The New Attack Pattern

 
 
By Larry Seltzer  |  Posted 2006-12-10 Print this article Print
 
 
 
 
 
 
 

Opinion: Danger still lurks, but things have gotten a lot better for the average computer user.

Ive written many columns arguing that things are getting better for the average user over time, and I still feel that way. Its not just that the tools to protect yourself against attacks are becoming more accessible and affordable. The pattern of attacks by the malicious code crowd has changed. Remember the widespread mass-mailer attacks of years ago? Those attacks are still out there and will be for a long time, but I doubt theyre infecting many new systems these days. And the mass network worm attacks like Sasser and Blaster are still in the background, but patched long ago, and no new vulnerabilities have emerged for a long time to allow such attacks.

eWEEK Labs says that Vista takes Security up a notch, but that the new features will have greater impact on consumers than corporations. Click here to read more.

In the meantime, defenses have shored up, especially in business. Effective network-level protection is cheap compared to the risks of not using it. Even a simple NAT box blocks a huge percentage of threats.

The pattern we began to see emerging in 2006 was the narrow, targeted attack. The old style of mass-bombardment of attacks appears to be a thing of the past. Its been over a year since we had a major Windows attack, Zotob if I remember correctly, and even that was not an all-timer. Even though it got a lot of ink, I still dont consider the WMF bug of a year ago to have been a major attack.

Zotob used the MS05-039 Plug-and-Play buffer overflow vulnerability to spread. There have been Windows vulnerabilities since then, but no widespread attacks based on them.

Instead a new pattern has emerged: Shortly after the monthly patch day, new zero-day attacks are discovered. Not widespread attacks, but narrowly targeted attacks against specific enterprises. A blog entry from Microsofts Security Response Center says that in the cases where they say that theyre aware of "very limited, targeted attacks," they are talking about a few, perhaps as few as one or two.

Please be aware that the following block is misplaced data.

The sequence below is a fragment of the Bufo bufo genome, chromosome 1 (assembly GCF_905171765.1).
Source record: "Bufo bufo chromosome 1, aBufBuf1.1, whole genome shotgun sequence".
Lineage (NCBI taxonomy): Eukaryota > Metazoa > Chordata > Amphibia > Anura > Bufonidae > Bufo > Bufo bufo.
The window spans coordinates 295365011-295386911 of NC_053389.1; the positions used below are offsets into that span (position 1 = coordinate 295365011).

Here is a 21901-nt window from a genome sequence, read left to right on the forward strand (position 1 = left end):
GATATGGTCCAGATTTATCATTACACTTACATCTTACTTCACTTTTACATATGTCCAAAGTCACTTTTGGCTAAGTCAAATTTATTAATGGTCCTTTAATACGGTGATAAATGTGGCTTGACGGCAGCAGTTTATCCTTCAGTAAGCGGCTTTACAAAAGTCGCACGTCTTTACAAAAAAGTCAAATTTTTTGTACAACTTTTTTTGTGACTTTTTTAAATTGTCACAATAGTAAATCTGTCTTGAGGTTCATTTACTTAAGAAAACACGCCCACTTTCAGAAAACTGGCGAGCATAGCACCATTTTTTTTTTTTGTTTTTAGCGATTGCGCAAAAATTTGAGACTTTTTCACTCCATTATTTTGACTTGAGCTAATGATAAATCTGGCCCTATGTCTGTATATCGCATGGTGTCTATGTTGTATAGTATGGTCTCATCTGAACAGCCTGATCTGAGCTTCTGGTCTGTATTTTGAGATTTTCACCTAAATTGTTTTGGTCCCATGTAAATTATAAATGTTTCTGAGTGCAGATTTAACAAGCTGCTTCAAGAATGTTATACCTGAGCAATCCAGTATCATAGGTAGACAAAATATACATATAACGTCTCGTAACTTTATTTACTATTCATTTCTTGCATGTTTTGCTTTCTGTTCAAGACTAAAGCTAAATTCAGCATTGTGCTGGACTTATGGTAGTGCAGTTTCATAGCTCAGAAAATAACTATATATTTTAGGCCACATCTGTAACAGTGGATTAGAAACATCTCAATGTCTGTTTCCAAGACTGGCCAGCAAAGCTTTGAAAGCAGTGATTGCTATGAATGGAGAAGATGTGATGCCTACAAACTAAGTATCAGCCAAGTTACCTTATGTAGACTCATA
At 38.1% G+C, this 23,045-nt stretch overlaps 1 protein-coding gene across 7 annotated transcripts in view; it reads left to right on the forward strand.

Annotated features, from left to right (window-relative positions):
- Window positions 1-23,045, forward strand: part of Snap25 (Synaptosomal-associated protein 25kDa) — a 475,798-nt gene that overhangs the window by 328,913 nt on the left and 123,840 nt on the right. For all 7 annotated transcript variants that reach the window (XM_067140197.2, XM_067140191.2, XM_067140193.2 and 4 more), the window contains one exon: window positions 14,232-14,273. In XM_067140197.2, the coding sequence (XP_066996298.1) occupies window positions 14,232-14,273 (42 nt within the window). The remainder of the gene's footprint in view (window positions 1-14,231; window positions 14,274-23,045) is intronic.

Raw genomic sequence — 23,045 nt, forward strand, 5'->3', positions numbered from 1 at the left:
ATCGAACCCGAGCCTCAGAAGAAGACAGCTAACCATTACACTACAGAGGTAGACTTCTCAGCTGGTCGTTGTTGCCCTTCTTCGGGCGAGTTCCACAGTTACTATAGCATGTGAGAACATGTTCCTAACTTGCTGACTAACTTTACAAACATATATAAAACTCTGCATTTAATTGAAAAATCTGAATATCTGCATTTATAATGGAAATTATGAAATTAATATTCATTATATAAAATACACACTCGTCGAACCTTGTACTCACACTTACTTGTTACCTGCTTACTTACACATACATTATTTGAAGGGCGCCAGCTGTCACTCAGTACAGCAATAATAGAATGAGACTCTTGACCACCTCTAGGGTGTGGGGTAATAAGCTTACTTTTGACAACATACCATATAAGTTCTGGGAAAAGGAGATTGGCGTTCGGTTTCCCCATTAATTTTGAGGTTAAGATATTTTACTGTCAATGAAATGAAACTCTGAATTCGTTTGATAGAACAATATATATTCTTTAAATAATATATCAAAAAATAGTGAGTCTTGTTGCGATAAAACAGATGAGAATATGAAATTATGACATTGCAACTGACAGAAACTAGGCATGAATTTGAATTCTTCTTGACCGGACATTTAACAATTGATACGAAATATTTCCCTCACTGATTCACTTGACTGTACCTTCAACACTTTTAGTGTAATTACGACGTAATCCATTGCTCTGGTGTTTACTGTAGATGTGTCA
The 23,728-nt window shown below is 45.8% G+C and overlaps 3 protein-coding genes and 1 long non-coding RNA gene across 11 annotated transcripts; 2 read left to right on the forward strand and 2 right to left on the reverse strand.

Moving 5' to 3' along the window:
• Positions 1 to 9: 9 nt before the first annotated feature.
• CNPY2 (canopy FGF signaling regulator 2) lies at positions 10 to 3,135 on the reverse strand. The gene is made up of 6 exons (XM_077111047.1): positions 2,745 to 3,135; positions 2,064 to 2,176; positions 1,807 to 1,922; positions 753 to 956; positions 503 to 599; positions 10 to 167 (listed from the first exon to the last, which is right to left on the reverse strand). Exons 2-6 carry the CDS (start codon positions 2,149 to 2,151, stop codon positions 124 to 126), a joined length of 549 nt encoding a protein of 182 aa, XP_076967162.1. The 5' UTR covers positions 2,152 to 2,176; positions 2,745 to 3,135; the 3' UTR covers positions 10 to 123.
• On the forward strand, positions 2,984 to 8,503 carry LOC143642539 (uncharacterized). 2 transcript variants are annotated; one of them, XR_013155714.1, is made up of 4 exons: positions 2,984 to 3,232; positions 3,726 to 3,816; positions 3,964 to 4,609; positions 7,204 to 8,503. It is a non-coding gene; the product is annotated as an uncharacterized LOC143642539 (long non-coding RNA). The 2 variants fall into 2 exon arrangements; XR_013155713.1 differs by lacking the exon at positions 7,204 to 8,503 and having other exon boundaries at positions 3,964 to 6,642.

Next page: Vulnerabilities for hire


 
 
 
 
Larry Seltzer has been writing software for and English about computers ever since—,much to his own amazement—,he graduated from the University of Pennsylvania in 1983.

He was one of the authors of NPL and NPL-R, fourth-generation languages for microcomputers by the now-defunct DeskTop Software Corporation. (Larry is sad to find absolutely no hits on any of these +products on Google.) His work at Desktop Software included programming the UCSD p-System, a virtual machine-based operating system with portable binaries that pre-dated Java by more than 10 years.

For several years, he wrote corporate software for Mathematica Policy Research (they're still in business!) and Chase Econometrics (not so lucky) before being forcibly thrown into the consulting market. He bummed around the Philadelphia consulting and contract-programming scenes for a year or two before taking a job at NSTL (National Software Testing Labs) developing product tests and managing contract testing for the computer industry, governments and publication.

In 1991 Larry moved to Massachusetts to become Technical Director of PC Week Labs (now eWeek Labs). He moved within Ziff Davis to New York in 1994 to run testing at Windows Sources. In 1995, he became Technical Director for Internet product testing at PC Magazine and stayed there till 1998.

Since then, he has been writing for numerous other publications, including Fortune Small Business, Windows 2000 Magazine (now Windows and .NET Magazine), ZDNet and Sam Whitmore's Media Survey.
 
 
 
 
 
 
 

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